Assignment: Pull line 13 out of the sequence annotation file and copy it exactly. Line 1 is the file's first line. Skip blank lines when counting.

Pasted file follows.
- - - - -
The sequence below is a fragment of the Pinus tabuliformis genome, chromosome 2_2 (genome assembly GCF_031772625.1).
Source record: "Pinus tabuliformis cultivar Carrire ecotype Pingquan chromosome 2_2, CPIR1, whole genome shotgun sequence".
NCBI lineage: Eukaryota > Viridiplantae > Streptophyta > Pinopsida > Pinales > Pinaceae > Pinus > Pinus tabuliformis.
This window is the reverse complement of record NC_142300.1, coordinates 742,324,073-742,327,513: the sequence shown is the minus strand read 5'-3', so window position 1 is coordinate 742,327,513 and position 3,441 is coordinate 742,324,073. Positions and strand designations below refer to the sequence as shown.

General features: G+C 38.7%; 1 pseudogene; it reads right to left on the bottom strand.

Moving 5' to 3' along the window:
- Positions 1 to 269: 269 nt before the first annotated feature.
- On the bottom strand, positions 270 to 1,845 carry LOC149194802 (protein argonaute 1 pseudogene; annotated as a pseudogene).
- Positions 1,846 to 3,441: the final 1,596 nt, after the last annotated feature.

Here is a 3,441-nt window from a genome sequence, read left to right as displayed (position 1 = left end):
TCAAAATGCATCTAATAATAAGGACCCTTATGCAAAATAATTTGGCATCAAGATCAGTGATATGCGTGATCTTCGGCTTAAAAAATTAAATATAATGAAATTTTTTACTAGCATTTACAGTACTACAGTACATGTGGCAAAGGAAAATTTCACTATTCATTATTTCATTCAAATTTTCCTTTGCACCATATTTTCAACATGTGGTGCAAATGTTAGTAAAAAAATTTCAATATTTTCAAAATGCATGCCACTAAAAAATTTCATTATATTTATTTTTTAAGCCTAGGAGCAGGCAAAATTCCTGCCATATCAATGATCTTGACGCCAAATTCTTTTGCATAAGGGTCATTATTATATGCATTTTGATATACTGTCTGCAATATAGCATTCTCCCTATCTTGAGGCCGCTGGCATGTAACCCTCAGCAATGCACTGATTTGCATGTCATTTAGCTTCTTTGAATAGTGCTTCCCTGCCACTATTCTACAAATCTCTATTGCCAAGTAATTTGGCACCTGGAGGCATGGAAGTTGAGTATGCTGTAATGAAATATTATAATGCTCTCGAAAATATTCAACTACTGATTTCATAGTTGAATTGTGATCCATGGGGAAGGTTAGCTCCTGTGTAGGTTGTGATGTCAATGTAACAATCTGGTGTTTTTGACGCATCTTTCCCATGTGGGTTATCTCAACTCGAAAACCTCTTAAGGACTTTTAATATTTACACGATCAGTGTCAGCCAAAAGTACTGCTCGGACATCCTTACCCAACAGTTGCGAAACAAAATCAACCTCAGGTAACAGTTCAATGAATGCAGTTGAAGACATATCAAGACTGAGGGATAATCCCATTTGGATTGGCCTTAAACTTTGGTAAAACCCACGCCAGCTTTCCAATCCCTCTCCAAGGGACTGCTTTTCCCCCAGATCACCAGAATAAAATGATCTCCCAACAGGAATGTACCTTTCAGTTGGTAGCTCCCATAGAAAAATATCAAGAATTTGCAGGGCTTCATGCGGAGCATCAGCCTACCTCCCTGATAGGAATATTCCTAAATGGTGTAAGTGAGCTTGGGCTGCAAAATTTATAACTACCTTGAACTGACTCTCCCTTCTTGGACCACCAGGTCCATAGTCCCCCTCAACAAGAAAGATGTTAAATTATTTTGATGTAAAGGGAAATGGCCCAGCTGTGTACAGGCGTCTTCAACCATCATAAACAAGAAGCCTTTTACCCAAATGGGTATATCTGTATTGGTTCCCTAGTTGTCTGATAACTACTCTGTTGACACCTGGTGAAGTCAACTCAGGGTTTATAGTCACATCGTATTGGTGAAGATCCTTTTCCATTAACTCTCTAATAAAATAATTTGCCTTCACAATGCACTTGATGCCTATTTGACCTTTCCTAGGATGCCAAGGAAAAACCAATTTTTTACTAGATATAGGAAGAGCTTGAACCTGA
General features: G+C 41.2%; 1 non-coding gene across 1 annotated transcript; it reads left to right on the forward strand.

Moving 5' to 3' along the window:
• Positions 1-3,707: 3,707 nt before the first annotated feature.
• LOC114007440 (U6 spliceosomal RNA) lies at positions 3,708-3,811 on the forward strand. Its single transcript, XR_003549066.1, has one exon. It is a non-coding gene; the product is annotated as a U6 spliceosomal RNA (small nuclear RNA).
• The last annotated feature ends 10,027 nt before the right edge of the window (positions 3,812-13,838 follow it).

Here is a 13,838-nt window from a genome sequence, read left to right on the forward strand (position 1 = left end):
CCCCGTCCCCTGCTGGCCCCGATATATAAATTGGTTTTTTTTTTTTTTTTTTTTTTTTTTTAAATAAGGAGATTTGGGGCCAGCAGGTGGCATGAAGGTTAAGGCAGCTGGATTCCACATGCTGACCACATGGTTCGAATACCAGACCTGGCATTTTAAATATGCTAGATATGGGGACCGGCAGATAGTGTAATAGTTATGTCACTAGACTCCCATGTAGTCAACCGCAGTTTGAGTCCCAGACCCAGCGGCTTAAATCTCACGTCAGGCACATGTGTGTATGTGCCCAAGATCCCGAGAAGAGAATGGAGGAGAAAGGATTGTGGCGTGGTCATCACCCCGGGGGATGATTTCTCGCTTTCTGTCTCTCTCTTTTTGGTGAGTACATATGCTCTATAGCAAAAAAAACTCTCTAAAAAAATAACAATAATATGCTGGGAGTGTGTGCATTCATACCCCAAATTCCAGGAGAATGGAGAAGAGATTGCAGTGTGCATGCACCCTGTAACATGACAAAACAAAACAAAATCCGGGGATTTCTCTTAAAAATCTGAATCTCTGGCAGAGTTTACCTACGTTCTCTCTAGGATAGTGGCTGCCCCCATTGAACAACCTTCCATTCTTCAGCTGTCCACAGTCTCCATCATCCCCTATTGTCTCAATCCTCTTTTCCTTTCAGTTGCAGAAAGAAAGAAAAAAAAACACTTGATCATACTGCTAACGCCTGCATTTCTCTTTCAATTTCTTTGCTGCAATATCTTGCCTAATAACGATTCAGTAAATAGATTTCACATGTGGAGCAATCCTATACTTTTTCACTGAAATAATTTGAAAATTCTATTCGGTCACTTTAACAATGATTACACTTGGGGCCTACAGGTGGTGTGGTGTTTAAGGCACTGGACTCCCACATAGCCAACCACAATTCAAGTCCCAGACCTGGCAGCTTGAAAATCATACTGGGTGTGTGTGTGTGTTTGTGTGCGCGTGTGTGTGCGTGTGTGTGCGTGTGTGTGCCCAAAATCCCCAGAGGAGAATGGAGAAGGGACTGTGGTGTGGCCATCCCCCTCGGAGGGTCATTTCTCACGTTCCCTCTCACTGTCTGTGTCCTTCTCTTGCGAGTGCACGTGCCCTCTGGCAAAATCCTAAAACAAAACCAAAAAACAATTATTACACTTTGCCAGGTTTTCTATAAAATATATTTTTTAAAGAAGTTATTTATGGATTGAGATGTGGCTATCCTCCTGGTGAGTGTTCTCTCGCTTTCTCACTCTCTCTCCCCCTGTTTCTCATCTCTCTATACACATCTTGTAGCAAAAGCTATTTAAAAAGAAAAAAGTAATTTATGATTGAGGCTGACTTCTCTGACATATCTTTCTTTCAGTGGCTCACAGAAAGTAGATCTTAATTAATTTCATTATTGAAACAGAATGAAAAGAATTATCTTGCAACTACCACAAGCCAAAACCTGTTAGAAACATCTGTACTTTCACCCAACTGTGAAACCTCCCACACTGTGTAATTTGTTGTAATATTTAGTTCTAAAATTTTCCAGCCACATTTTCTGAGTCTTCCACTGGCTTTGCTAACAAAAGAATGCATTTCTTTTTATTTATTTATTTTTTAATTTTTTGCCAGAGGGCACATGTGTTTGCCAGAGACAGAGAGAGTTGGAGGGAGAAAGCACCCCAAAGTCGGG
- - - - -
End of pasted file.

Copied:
Moving 5' to 3' along the window: